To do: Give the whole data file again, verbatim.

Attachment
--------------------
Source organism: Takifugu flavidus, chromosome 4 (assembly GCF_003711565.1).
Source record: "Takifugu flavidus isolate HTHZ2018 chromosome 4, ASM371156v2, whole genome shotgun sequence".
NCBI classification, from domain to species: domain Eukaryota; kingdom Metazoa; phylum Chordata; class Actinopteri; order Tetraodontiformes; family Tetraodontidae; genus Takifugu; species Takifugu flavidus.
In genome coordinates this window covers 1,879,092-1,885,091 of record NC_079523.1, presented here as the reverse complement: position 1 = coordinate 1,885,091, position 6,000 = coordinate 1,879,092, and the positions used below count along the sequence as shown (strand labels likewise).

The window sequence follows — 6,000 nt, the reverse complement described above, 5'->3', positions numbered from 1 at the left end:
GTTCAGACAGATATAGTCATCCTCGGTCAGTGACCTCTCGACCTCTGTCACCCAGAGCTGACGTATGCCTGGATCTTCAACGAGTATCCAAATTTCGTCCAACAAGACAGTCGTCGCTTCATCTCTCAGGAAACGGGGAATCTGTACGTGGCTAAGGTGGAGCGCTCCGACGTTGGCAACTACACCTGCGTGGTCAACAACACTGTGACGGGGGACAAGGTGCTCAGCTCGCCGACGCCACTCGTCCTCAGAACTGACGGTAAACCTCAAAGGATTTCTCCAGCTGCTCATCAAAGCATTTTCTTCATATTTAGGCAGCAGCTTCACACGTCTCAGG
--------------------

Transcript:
Source organism: Takifugu flavidus, chromosome 4 (assembly GCF_003711565.1).
Source record: "Takifugu flavidus isolate HTHZ2018 chromosome 4, ASM371156v2, whole genome shotgun sequence".
NCBI classification, from domain to species: domain Eukaryota; kingdom Metazoa; phylum Chordata; class Actinopteri; order Tetraodontiformes; family Tetraodontidae; genus Takifugu; species Takifugu flavidus.
In genome coordinates this window covers 1,879,092-1,885,091 of record NC_079523.1, presented here as the reverse complement: position 1 = coordinate 1,885,091, position 6,000 = coordinate 1,879,092, and the positions used below count along the sequence as shown (strand labels likewise).

The window sequence follows — 6,000 nt, the reverse complement described above, 5'->3', positions numbered from 1 at the left end:
GTTCAGACAGATATAGTCATCCTCGGTCAGTGACCTCTCGACCTCTGTCACCCAGAGCTGACGTATGCCTGGATCTTCAACGAGTATCCAAATTTCGTCCAACAAGACAGTCGTCGCTTCATCTCTCAGGAAACGGGGAATCTGTACGTGGCTAAGGTGGAGCGCTCCGACGTTGGCAACTACACCTGCGTGGTCAACAACACTGTGACGGGGGACAAGGTGCTCAGCTCGCCGACGCCACTCGTCCTCAGAACTGACGGTAAACCTCAAAGGATTTCTCCAGCTGCTCATCAAAGCATTTTCTTCATATTTAGGCAGCAGCTTCACACGTCTCAGG